Monitoring Distant Coral Reefs is Now Possible Using a Standardized Method for Measuring Calcium Carbonate

Marine scientists could benefit from a blueprint that helps them quantify calcium carbonate on the ocean floor. Also, it aids in tracking the health of coral reefs throughout the world.

Monitoring Distant Coral Reefs is Now Possible Using a Standardized Method for Measuring Calcium Carbonate.
Marine scientist Maggie Johnson (pictured) is implementing a method to measure calcium carbonate production in coral reefs, which is a proxy for coral reef health. Image Credit: © 2022 KAUST; Sean Mattson.

Numerous marine habitats, especially coral reefs, are altering in an irreversible manner as a result of climate change and pollution caused by human activities. To evaluate and reduce future impacts, there is a need for ecologists to comprehend how these ecosystems are working at present.

Coral reef health could be determined by the sign of how much calcium carbonate is produced with respect to time as skeletons and shells of marine animals tends to house on the ocean floor. On a regular basis, researchers utilized unique tiles on the seabed, which slowly became the home of subsiding pioneering animals and plants.

After one year, the scientists regained the tiles to note how much calcium carbonate was housed on them and which living species are existing.

To understand how marine ecosystems are changing over space and time we need to be able to compare data collected from different habitats. But researchers employ a range of approaches or measure different variables, meaning that the data might not be directly comparable.

Maggie Johnson, Marine Scientist, King Abdullah University of Science and Technology

This phenomenon makes it difficult to make a global picture of marine ecosystem health.

Johnson and her collaborators have come up with a standardized technique for making and unfurling calcification accretion units (CAUs). These are similar to settlement tiles but more particularly are used for quantifying calcium carbonate.

The extensive “how to” guide offers elaborate instructions for tile construction and CAU assembly, right from material suppliers to measurements, as well as how to position them and recover them. All of these will allow scientists to gather equivalent data from oyster and coral reefs throughout the world.

Coral reefs cover less than one percent of the seafloor, yet provide more than 25 percent of the ocean’s biodiversity. Much of this diversity comes from tiny critters living in the unseen cracks and crevices. During collection, the tiles must be placed in zipped bags to keep the community of cryptic critters intact all the way to the lab.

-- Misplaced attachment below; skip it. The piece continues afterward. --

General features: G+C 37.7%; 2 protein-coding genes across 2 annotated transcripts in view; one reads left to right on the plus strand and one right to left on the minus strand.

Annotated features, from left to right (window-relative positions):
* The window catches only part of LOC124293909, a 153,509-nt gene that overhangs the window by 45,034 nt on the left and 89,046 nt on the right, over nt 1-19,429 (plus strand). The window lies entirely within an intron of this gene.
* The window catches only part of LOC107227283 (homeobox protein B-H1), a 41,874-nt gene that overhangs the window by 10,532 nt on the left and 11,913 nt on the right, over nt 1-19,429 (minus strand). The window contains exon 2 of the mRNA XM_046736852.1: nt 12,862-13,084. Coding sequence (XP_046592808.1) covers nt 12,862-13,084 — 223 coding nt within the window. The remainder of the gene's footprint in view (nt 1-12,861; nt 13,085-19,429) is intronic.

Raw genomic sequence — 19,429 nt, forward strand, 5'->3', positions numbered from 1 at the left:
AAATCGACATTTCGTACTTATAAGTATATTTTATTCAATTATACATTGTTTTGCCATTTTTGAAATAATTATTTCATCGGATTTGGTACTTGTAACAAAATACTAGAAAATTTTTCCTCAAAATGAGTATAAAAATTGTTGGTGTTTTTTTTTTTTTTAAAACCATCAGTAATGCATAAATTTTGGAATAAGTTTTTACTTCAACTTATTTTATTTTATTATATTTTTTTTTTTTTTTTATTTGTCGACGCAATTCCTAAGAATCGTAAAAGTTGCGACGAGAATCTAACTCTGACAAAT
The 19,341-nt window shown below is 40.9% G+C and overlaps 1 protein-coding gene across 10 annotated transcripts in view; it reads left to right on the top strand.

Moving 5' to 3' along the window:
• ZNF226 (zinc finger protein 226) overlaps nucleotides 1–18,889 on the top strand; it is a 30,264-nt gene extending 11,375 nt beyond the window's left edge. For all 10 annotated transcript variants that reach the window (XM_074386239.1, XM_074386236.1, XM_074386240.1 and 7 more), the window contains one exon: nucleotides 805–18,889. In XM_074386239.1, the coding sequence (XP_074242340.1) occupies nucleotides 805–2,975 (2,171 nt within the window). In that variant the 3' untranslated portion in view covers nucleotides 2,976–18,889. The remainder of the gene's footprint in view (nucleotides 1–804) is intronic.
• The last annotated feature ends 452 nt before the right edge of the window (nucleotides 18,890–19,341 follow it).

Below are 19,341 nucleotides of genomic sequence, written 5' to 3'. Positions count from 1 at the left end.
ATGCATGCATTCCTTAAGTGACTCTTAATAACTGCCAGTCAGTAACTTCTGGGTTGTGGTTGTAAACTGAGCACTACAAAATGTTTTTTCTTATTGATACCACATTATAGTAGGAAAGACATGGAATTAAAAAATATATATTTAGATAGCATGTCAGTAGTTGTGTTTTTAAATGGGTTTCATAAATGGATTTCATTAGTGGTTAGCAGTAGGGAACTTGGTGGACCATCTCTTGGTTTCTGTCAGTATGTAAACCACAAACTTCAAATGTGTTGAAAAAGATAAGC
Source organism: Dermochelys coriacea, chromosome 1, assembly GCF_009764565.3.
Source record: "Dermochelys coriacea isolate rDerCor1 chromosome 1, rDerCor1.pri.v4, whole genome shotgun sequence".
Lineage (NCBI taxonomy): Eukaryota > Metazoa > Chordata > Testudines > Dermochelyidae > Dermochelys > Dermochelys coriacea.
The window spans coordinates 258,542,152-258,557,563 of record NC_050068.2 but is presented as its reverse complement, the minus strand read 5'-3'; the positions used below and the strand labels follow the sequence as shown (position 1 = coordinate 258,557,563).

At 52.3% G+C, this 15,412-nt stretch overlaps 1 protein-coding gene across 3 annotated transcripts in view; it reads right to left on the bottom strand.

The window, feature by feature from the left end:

Maggie Johnson, Marine Scientist, King Abdullah University of Science and Technology

It is not possible to capture such hidden species, or so-called “cryptic taxa,” by visual surveys. However, the CAUs consist of a small space for such small taxa to be occupied.

The guide informs instant processing of the samples, while the plants and animals are still alive. This includes taking high-resolution photographs that are utilized later for spotting species and microscope observations for baby coral to be counted. Furthermore, the calcium carbonate is removed with the help of a weak acid.

By weighing the tiles before and after decalcifying them, researchers can calculate how much calcium carbonate was deposited on that tile over a year. This figure can help compare reef conditions in different parts of the world or how the health of one reef is changing over time.

Maggie Johnson, Marine Scientist, King Abdullah University of Science and Technology

Comprehending the effects of human activities on marine habitats will help scientists and governments determine approaches to reduce the negative effects.

This standardized and accessible approach will help promote collaboration and informed decision-making even when using data from all over the world,” concluded Johnson.

Checking coral reef health one tile at a time

Monitoring and comparing geographically distant coral reefs is now possible using a standardized method for measuring calcium carbonate. Video Cap: © 2022 KAUST; Maggie Johnson.

Journal Reference:

Johnson, M. D., et al. (2022) Calcification accretion units (CAUs): A standardized approach for quantifying recruitment and calcium carbonate accretion in marine habitats. British Ecological Society.

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